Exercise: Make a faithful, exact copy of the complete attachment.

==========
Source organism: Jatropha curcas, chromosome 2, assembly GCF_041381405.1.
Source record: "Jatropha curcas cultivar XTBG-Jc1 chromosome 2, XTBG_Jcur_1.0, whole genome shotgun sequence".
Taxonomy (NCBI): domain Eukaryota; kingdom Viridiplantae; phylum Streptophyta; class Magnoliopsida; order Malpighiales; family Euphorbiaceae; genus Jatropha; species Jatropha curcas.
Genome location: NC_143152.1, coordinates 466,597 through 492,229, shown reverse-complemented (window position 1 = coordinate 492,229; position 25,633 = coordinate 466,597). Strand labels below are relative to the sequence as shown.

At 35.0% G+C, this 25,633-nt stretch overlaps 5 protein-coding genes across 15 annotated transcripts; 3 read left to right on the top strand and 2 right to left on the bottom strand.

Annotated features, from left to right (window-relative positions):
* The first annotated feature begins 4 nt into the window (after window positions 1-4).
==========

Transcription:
Source organism: Jatropha curcas, chromosome 2, assembly GCF_041381405.1.
Source record: "Jatropha curcas cultivar XTBG-Jc1 chromosome 2, XTBG_Jcur_1.0, whole genome shotgun sequence".
Taxonomy (NCBI): domain Eukaryota; kingdom Viridiplantae; phylum Streptophyta; class Magnoliopsida; order Malpighiales; family Euphorbiaceae; genus Jatropha; species Jatropha curcas.
Genome location: NC_143152.1, coordinates 466,597 through 492,229, shown reverse-complemented (window position 1 = coordinate 492,229; position 25,633 = coordinate 466,597). Strand labels below are relative to the sequence as shown.

At 35.0% G+C, this 25,633-nt stretch overlaps 5 protein-coding genes across 15 annotated transcripts; 3 read left to right on the top strand and 2 right to left on the bottom strand.

Annotated features, from left to right (window-relative positions):
* The first annotated feature begins 4 nt into the window (after window positions 1-4).